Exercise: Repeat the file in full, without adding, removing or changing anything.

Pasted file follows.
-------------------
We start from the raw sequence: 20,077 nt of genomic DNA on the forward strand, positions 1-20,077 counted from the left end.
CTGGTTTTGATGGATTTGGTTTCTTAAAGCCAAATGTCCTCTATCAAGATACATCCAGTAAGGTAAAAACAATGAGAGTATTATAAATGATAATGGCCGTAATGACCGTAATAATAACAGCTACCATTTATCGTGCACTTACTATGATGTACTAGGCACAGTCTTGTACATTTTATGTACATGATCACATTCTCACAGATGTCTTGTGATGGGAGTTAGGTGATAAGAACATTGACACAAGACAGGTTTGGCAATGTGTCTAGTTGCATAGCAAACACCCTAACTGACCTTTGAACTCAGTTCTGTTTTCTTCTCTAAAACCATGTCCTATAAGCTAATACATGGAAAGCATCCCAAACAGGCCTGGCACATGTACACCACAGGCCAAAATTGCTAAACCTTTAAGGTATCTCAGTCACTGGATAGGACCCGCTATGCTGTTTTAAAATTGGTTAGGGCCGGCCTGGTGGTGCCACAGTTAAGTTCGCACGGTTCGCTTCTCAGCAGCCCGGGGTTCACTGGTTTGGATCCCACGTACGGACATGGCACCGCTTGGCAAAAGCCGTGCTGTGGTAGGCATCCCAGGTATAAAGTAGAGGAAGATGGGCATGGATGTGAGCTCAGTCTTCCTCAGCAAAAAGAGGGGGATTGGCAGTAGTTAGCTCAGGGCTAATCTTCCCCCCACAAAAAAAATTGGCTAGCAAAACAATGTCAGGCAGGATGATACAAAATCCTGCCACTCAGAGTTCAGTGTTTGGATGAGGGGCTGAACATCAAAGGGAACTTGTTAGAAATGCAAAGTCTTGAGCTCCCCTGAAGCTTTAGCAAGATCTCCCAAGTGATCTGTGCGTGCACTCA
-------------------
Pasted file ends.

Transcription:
We start from the raw sequence: 20,077 nt of genomic DNA on the forward strand, positions 1-20,077 counted from the left end.
CTGGTTTTGATGGATTTGGTTTCTTAAAGCCAAATGTCCTCTATCAAGATACATCCAGTAAGGTAAAAACAATGAGAGTATTATAAATGATAATGGCCGTAATGACCGTAATAATAACAGCTACCATTTATCGTGCACTTACTATGATGTACTAGGCACAGTCTTGTACATTTTATGTACATGATCACATTCTCACAGATGTCTTGTGATGGGAGTTAGGTGATAAGAACATTGACACAAGACAGGTTTGGCAATGTGTCTAGTTGCATAGCAAACACCCTAACTGACCTTTGAACTCAGTTCTGTTTTCTTCTCTAAAACCATGTCCTATAAGCTAATACATGGAAAGCATCCCAAACAGGCCTGGCACATGTACACCACAGGCCAAAATTGCTAAACCTTTAAGGTATCTCAGTCACTGGATAGGACCCGCTATGCTGTTTTAAAATTGGTTAGGGCCGGCCTGGTGGTGCCACAGTTAAGTTCGCACGGTTCGCTTCTCAGCAGCCCGGGGTTCACTGGTTTGGATCCCACGTACGGACATGGCACCGCTTGGCAAAAGCCGTGCTGTGGTAGGCATCCCAGGTATAAAGTAGAGGAAGATGGGCATGGATGTGAGCTCAGTCTTCCTCAGCAAAAAGAGGGGGATTGGCAGTAGTTAGCTCAGGGCTAATCTTCCCCCCACAAAAAAAATTGGCTAGCAAAACAATGTCAGGCAGGATGATACAAAATCCTGCCACTCAGAGTTCAGTGTTTGGATGAGGGGCTGAACATCAAAGGGAACTTGTTAGAAATGCAAAGTCTTGAGCTCCCCTGAAGCTTTAGCAAGATCTCCCAAGTGATCTGTGCGTGCACTCA